Over the past decade, President Yanukovych has slowly aligned the Ukrainian government more so with Russian interests, abandoning the democratic reforms that resulted from the 2004 Orange Revolution, and adapting more totalitarian tactics like imprisoning opposition leader in Yulia Tymoshenko in 2011.

This created consternation with the Ukranian people, and the protests, which began in Maidan Square, have spilled throughout the rest of the country. As the protestors were met with “shocking violence, it appears Ukraine is possibly – possibly – headed for civil war.

What to Do?

When does a protest become a revolution? For what it’s worth, this author does not think Euormaidan is a revolution – yet. Successful revolutions place the common man between the probable death due to their actions and the certain death of inaction. Nevertheless, Ukraine is certainly on the brink.

At what point do foreign affairs necessitate action? This is an important question, as the EU - and now the United States – measures the use of sanctions against Ukraine. Of course, the best way to facilitate change is with economic means. In business, for instance, if individuals disapprove of a clothing line’s advertisement campaign, a boycott can send a signal to management to change tactics. This has proven to be somewhat effective over time.

But sanctioning the economic activity of a country does not work that way. In fact, it often hurts the weakest members and those being oppressed by government in the first place. Remember, economic activity is a result of a nation’s people, not its government. By the same measure we use in deciding not to sanction a foreign government, we should be resolute in not arbitrarily providing them with foreign aid, either.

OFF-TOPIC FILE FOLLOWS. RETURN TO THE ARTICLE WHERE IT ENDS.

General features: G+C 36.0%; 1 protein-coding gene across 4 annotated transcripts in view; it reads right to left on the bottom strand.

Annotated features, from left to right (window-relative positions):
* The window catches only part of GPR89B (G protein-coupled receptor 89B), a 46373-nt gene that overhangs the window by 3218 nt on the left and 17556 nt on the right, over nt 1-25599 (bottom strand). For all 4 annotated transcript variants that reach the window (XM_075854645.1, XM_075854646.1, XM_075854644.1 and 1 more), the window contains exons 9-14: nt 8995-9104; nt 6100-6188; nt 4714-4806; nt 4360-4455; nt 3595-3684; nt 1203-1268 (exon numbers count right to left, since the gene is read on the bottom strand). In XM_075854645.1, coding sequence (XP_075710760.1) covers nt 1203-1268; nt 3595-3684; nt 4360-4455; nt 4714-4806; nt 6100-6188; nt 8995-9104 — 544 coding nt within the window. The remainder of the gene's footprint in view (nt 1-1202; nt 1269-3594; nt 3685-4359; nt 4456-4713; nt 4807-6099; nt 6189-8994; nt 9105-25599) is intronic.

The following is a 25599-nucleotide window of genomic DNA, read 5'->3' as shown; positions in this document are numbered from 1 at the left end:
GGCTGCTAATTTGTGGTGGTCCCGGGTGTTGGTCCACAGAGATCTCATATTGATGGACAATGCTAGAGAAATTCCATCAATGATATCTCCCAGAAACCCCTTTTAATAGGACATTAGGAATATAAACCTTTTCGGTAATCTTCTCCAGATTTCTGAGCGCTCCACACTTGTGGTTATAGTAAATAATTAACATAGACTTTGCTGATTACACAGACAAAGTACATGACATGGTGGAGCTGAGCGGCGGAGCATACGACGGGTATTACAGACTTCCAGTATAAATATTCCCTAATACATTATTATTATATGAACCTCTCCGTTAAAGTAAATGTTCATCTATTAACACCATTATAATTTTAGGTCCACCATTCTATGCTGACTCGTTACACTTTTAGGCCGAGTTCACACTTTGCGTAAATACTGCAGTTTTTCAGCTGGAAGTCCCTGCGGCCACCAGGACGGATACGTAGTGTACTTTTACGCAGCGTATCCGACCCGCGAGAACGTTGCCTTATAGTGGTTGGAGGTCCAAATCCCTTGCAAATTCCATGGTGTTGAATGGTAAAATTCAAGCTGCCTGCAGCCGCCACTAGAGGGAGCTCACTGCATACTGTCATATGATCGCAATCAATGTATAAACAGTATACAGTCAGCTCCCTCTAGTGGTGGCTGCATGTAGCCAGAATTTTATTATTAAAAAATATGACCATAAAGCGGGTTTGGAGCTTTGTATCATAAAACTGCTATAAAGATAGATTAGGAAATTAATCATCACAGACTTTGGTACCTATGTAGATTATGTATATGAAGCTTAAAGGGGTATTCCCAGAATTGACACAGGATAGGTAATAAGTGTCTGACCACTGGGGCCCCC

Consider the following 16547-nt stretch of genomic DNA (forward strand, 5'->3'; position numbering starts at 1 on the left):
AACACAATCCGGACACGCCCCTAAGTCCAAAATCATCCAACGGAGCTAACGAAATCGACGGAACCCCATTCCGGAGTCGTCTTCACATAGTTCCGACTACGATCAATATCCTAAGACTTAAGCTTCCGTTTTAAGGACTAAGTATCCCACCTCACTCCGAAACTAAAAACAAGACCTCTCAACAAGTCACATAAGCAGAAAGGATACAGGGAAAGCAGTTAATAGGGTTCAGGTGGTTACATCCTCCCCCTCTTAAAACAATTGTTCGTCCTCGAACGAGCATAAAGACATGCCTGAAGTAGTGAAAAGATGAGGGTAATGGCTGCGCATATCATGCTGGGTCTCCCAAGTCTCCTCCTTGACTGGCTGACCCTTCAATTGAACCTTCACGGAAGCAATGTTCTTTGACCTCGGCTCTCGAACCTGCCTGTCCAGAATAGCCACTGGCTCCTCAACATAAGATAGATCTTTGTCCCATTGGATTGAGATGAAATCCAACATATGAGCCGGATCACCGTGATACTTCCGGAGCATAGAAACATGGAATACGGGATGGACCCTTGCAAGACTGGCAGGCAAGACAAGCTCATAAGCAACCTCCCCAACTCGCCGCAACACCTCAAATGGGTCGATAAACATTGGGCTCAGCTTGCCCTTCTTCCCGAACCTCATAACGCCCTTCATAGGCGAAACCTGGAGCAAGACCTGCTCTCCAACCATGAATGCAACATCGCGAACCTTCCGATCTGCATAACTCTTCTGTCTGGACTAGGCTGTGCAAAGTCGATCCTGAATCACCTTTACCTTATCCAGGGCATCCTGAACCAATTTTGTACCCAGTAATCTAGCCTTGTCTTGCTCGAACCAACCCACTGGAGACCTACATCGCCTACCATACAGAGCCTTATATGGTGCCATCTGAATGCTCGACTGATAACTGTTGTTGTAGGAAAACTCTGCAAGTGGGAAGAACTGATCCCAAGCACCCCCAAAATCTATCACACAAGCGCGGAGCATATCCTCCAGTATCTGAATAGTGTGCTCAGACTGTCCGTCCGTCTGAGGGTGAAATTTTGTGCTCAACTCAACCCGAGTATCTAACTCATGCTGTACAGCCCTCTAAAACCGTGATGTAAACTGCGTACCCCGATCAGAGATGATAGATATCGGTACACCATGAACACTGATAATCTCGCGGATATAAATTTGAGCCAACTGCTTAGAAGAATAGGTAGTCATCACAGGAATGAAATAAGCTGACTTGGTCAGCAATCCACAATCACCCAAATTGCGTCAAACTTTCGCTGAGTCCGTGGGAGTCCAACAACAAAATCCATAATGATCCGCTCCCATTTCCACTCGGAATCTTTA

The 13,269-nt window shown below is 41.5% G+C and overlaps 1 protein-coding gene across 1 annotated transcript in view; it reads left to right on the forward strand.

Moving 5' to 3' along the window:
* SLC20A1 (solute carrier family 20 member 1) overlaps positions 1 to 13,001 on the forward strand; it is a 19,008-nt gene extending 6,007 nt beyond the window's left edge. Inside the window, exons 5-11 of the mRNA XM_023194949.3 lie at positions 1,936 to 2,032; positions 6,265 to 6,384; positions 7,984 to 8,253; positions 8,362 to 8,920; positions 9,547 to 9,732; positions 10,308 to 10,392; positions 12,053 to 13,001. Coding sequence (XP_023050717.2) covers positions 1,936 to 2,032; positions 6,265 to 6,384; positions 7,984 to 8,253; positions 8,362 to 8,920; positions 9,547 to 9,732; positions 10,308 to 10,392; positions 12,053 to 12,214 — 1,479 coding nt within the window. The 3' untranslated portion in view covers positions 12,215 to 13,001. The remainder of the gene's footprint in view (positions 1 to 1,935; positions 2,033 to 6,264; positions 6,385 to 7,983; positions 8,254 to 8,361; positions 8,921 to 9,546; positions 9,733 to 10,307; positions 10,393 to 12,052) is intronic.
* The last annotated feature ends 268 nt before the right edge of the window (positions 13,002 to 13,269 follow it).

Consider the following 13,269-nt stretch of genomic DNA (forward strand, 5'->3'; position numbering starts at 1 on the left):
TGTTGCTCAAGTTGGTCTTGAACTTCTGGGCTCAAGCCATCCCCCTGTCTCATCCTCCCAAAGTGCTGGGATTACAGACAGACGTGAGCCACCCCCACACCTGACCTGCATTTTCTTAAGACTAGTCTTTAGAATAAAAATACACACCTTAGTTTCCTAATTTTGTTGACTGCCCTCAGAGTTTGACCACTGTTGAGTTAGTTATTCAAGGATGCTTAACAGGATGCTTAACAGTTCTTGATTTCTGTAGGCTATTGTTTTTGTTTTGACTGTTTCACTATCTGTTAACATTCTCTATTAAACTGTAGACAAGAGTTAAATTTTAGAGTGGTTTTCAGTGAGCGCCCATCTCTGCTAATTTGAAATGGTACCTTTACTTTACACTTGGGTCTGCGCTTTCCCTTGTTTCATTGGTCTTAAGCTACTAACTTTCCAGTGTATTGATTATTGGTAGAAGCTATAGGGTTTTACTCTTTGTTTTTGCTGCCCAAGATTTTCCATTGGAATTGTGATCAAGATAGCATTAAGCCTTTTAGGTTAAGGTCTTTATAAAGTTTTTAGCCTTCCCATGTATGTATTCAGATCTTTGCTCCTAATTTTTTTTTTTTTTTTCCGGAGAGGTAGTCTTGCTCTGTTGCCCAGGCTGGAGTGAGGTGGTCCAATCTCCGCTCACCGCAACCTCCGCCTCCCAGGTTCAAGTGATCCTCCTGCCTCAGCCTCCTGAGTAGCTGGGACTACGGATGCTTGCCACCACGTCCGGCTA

There are many things we (and the EU) can do to express solidarity with particular factions in Ukraine without explicitly choosing sides or monetary aid, such as news coverage, medical assistance, and most importantly, sanctuary during diaspora.

What we are witnessing in the Ukraine is democracy at work. Democracy is not perfect, but it’s the best bad option we as free people have.

“Trying to stop democracy is to struggle against God himself.”
- Alexis de Tocqueville

Share on Facebook
Filed under Defense, News
Feb 19, 2014

Another Midnight

0 Comments

Don’t want to watch TV today
No, I’d rather look away
And think about the day
When my fingers turn to gray

Another midnight comes
With the spinning of the clock
A calendar push pin hums
A cuckoo and a tick tock

But I don’t want to wait
Don’t want to wait until that day
To tackle what I should do
What I should do and I should say

Don’t want to read the news today
I mean, what else could it say
No I’m thinking about the day
the mirrors of my eyes fade away

This whirlpool’s spinning shallow
It’s hum humming but not for me
I’m leaving only a shadow
Of where I used to be

How long should I wait
Should I wait until midday
When the sun cooks off the fog
The fog lifts and I find my way

But I’m taking out the trash
On this quiet suburban street
And the world keeps spinning
Spinning, spinning beneath my feet

Yes, another midnight turns